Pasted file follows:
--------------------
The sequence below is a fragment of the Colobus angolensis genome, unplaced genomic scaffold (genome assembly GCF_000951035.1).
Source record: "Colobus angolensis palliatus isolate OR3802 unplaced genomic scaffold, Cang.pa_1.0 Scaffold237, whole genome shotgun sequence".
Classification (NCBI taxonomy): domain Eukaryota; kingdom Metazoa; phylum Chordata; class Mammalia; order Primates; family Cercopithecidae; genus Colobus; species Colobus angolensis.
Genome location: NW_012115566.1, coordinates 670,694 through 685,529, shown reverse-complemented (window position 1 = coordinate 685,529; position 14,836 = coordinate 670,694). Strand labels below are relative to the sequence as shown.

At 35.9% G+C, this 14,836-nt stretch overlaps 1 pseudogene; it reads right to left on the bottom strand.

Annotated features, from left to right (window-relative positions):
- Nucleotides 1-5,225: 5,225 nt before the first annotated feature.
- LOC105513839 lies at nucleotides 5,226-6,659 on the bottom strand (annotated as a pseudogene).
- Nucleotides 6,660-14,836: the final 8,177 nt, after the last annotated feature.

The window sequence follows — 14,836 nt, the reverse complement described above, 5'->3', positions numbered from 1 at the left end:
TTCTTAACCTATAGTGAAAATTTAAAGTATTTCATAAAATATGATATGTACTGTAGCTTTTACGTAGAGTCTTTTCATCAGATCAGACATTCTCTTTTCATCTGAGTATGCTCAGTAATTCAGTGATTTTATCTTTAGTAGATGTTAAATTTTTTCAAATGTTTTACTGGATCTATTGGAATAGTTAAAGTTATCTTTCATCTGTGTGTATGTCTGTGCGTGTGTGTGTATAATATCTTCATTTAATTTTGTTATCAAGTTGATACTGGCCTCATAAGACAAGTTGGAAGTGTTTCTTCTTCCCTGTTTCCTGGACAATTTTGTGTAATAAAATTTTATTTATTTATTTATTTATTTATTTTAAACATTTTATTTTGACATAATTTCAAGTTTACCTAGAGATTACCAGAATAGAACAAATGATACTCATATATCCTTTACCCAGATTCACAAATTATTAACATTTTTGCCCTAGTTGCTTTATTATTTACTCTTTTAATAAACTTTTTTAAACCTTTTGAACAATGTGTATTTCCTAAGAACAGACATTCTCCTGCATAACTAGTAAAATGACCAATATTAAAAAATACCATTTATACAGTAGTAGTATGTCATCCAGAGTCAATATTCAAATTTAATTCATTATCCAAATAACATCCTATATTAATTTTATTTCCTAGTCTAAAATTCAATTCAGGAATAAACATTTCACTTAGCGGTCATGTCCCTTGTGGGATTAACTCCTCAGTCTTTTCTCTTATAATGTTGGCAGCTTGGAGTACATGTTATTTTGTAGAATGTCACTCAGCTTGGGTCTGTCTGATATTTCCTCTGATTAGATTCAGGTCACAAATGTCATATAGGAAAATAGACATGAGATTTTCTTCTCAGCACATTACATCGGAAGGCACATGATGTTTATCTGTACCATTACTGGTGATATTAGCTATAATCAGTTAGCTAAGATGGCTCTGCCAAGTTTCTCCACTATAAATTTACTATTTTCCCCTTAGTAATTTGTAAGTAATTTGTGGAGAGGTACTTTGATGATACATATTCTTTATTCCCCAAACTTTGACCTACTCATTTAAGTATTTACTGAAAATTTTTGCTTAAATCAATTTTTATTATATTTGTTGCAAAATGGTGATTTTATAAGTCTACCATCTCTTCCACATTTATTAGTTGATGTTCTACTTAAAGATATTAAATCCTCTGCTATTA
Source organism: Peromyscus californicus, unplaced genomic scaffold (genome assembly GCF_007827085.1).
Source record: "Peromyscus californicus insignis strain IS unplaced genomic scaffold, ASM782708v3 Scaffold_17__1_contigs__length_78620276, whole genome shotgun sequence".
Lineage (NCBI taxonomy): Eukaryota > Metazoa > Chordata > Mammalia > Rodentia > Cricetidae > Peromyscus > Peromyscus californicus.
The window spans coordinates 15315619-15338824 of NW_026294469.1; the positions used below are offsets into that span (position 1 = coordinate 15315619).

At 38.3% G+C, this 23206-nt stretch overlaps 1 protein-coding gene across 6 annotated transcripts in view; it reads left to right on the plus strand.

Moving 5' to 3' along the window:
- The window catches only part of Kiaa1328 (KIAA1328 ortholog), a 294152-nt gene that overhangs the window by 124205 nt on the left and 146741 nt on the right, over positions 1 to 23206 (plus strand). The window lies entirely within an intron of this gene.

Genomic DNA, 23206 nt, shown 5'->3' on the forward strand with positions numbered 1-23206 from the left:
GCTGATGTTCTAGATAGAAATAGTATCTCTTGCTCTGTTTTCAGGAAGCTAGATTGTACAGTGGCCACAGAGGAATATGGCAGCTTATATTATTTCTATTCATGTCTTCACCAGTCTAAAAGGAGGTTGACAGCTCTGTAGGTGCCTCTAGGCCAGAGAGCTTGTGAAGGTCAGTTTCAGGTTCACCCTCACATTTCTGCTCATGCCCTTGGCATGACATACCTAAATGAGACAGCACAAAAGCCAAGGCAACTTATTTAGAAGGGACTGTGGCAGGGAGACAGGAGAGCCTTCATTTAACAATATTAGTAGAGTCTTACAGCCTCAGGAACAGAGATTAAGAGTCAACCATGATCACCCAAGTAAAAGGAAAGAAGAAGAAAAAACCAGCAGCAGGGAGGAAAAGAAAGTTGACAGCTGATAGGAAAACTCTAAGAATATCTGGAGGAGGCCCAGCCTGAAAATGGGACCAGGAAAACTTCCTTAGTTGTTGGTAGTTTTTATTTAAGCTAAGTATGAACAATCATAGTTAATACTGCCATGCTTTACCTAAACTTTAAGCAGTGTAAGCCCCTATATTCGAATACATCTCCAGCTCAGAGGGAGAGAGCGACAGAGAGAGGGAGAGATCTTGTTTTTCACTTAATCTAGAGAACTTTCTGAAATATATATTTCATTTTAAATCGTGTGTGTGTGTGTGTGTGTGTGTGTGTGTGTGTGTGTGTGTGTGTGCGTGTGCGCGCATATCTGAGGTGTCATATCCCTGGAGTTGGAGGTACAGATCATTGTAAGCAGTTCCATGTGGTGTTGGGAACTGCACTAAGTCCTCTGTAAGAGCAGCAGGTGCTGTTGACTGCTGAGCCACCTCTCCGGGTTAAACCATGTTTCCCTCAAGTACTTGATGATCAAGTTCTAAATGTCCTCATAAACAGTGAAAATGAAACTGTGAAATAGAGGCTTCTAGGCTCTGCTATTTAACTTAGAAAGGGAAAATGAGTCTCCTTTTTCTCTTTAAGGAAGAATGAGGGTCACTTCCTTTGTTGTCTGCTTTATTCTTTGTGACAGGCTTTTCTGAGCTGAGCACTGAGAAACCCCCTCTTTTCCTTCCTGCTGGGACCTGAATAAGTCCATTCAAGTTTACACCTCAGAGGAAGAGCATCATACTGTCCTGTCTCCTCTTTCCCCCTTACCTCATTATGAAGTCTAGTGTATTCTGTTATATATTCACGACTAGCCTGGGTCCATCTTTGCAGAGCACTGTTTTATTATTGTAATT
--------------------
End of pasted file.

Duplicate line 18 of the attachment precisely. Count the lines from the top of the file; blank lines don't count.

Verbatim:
- The window catches only part of Kiaa1328 (KIAA1328 ortholog), a 294152-nt gene that overhangs the window by 124205 nt on the left and 146741 nt on the right, over positions 1 to 23206 (plus strand). The window lies entirely within an intron of this gene.